7. On Forming a Supportive Community
At City Utilities, O’Connor has spearheaded a new initiative called SWAG: Strong Women Achieving Goals. It’s meant to energize, empower and enrich women in both their professional and personal lives by bringing women together to learn from one another and lift one another up. Participants learn about achieving work-life balance, becoming unapologetic leaders who aren’t afraid to take a seat at the table, and creating a network of support around them. They do this through small groups that change periodically, allowing the space to share, learn, grow and lift one another up.
8. On Balancing Legacy with Progress
At Leadership Springfield, Richardson was tasked with turning the longstanding and much-beloved local organization into a self-sustaining operation—but she couldn’t think only of the future when she did it. She also had Leadership Springfield’s 2,000 alumni on her mind and the organization’s legacy. “It was the most challenging professional step I’ve ever taken but was equally the most rewarding,” she says. The challenge was trying to understand how to make the best decisions—quickly and with limited information as she was learning everything about the organization and her role. “We talk internally at the board level about how we built the airplane while we were flying it,” she jokes. How’d she do it? She recognized that Leadership Springfield as it existed before she came on board provided a great point to jump off from, and from there she could trust herself and the organization to move in the right direction.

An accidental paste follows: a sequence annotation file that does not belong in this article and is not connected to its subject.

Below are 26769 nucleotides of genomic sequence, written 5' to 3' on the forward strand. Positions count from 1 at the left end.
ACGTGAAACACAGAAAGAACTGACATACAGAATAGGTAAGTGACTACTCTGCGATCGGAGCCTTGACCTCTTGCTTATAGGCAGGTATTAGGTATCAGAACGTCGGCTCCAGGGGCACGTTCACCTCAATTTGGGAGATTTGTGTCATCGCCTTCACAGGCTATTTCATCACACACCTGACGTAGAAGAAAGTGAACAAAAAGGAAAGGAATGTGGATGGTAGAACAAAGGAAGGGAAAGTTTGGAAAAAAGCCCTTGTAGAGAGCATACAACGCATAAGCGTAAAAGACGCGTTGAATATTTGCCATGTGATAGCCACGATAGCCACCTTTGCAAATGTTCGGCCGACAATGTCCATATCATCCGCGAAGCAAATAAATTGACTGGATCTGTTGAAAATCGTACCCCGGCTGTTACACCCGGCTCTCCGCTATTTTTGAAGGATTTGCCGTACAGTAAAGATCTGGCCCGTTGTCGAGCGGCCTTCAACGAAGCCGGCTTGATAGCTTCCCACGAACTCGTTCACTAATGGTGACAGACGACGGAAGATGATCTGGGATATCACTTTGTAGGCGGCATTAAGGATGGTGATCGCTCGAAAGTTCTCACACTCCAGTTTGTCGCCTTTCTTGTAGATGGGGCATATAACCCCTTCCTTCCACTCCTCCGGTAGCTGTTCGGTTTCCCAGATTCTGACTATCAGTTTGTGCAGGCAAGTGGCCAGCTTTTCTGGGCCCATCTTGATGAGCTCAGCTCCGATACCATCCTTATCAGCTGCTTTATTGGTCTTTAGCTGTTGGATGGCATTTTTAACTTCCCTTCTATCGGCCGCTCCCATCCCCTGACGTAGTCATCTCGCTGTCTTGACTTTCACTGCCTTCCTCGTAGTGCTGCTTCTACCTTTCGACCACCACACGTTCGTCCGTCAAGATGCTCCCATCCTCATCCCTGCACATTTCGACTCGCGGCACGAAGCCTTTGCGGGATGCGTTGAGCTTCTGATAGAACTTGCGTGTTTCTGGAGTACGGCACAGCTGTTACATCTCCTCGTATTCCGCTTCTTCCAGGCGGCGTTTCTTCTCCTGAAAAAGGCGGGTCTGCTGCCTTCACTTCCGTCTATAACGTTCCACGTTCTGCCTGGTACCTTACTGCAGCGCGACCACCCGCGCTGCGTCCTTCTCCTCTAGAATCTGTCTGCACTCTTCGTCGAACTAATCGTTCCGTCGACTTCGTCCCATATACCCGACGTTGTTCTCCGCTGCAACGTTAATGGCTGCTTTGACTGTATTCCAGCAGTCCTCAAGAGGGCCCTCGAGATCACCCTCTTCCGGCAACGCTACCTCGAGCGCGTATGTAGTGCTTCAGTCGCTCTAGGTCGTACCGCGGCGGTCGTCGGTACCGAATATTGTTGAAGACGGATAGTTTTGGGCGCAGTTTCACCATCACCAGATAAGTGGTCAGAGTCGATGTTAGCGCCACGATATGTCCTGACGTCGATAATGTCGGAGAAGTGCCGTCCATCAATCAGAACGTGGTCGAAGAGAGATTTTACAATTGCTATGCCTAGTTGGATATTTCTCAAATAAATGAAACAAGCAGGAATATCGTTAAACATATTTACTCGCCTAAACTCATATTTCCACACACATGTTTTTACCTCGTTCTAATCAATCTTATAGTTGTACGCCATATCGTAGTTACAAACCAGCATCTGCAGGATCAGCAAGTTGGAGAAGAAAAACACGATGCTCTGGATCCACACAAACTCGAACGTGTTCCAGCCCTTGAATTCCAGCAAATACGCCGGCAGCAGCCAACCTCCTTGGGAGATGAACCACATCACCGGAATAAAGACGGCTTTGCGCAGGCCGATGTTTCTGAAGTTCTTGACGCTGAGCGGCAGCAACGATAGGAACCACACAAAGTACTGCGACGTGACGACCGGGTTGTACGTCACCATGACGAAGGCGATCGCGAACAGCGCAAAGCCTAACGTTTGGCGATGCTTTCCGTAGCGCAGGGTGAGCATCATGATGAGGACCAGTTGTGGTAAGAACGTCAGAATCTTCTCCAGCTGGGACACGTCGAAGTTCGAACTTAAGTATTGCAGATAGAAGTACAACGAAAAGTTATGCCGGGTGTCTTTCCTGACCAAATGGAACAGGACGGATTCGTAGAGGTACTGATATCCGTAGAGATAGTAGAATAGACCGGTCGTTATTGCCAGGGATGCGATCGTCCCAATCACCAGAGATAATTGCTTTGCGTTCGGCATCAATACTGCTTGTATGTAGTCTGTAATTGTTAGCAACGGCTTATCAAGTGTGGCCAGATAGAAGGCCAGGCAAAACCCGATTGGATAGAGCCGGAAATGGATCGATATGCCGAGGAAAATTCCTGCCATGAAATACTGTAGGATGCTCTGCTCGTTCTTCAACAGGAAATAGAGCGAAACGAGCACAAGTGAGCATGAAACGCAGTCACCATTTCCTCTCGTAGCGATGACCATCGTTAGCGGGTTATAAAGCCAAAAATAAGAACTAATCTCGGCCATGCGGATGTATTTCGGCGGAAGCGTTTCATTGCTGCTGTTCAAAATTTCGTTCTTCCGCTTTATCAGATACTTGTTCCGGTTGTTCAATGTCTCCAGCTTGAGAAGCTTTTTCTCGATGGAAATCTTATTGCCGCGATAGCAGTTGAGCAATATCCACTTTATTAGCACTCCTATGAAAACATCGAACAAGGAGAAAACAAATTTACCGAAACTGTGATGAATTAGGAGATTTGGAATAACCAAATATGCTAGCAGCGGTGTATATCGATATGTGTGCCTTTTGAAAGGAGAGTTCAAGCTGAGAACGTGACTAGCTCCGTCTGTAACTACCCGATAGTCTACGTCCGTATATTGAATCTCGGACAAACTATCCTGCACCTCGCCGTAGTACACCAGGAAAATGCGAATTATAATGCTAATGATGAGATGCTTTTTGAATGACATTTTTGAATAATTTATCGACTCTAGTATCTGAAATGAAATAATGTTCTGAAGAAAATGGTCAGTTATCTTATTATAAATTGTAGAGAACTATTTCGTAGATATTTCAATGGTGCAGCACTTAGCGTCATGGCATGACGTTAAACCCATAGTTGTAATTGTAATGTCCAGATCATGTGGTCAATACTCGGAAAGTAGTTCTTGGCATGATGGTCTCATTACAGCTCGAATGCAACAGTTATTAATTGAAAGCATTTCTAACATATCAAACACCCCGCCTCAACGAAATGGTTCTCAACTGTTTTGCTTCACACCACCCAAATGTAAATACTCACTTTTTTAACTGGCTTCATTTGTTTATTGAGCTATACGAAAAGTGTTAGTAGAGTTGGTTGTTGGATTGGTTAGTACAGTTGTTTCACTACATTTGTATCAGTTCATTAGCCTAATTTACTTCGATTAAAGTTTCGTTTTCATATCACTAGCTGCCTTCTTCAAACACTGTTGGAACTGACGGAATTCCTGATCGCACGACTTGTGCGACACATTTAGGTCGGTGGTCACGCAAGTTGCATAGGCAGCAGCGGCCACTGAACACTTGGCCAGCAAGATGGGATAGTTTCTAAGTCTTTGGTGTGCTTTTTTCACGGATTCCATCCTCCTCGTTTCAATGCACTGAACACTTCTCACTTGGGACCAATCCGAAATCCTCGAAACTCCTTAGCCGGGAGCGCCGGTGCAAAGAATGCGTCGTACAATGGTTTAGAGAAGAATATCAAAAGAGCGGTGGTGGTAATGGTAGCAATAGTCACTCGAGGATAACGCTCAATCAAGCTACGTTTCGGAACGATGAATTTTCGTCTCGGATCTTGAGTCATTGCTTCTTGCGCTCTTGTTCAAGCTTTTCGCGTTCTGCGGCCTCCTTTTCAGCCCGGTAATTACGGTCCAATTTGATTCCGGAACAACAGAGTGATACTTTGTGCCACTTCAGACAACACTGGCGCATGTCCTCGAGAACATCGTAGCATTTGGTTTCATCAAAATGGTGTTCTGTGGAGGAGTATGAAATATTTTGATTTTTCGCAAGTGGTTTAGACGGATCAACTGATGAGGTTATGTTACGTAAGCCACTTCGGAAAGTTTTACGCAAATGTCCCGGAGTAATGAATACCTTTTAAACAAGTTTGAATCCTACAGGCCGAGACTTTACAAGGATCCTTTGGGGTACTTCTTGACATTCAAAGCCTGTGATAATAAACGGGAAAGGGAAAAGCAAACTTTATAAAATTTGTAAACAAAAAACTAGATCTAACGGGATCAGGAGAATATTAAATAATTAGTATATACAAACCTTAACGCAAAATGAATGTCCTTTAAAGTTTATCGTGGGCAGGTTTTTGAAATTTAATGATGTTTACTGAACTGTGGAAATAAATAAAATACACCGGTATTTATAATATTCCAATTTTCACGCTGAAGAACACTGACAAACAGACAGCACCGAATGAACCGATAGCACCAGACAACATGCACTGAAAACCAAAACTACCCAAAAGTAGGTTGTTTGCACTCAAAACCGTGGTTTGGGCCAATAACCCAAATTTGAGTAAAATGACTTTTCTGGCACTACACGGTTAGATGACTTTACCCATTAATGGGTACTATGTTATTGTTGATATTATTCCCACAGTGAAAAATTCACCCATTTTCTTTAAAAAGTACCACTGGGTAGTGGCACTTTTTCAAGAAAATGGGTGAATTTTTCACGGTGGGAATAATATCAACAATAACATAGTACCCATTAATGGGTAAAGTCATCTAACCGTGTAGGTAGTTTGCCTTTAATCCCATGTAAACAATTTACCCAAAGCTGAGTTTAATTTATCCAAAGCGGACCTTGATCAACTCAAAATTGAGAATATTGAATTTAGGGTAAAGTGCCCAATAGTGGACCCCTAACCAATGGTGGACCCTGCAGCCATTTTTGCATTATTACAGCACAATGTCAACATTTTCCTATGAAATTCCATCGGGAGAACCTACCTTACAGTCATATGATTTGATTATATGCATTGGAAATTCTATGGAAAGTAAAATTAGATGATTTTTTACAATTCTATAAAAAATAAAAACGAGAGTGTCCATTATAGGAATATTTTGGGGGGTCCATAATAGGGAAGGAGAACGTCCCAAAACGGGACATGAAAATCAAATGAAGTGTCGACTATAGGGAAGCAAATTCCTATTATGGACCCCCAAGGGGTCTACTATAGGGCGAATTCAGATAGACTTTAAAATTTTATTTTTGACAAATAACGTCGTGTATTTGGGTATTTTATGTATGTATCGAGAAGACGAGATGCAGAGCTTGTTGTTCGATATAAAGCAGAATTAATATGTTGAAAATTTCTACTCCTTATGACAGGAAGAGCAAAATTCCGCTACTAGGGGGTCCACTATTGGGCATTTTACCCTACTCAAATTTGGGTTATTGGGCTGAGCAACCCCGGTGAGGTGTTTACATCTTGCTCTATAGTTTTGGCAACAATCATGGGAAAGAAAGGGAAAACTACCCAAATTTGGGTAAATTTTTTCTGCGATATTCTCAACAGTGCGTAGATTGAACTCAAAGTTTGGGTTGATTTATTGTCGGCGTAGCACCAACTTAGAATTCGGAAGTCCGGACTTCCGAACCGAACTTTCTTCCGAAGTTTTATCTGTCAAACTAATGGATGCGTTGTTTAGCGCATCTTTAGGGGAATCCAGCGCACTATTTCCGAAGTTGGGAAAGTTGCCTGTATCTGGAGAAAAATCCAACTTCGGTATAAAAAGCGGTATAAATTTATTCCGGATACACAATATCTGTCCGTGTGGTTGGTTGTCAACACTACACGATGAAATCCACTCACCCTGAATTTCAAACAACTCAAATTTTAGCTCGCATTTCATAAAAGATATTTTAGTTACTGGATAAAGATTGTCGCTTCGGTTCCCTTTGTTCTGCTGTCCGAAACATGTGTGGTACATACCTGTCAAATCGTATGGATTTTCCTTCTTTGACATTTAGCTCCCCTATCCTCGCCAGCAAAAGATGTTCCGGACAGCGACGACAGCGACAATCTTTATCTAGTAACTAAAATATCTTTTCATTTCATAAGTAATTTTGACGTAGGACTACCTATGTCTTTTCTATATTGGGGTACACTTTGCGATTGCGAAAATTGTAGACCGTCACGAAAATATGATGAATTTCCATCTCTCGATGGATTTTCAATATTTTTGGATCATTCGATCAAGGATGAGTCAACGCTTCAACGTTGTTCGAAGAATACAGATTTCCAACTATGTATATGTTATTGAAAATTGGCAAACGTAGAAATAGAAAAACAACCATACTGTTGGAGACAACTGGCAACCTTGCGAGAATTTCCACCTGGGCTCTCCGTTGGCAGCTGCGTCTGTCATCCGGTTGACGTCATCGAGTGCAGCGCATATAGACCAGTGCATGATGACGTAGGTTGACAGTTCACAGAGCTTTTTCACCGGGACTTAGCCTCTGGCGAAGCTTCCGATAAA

9. On Making Your Voice Heard
Savley points out that no matter what industry you’re in, laws, regulations, statutes and rules are being made with or without your input—and you need to decide if you want to have input on those things in your career. In the pharmacy industry, she has worked hard to speak to legislators at the state and federal level, relaying information about the industry and helping to lobby for legislation. And she’s found that if you put yourself out there, they’ll listen. “Governor Parson came to our pharmacy to see how an independent pharmacy does COVID vaccinations,” she says. “We’ve done more than 3,000 vaccinations. The week after that I met with Josh Hawley with 30 pharmacists, pharmacy owners and students about concerns that we have seeing independent pharmacies closing around us. We need federal regulations to stop that.” She encourages others in the industry to join local, state and national associations to get involved and help drive change.
10. On Being Vulnerable
When asked when she sleeps (given how busy she is with her business, her podcast and a global client base), McKinney was honest: “It’s not working for me right now. I’m not sleeping.” She says this from a place of honesty and vulnerability. As a business owner, she has a lot of weight on her shoulders—including concern for her employees’ financial safety and the toll COVID-19 has taken on everyone, including herself. She acknowledges that just because you’ve been able to dig in and take on a 60-hour or more week in the past, that might not be the right thing to do right now. “We have to take care of ourselves,” she says. “It’s non-negotiable.” She adds that you have to stop and recognize your limitations; there can be a price to success. Sometimes you have to put in the long hours, but “right around the corner, we need to take a deep breath and take care of ourselves.”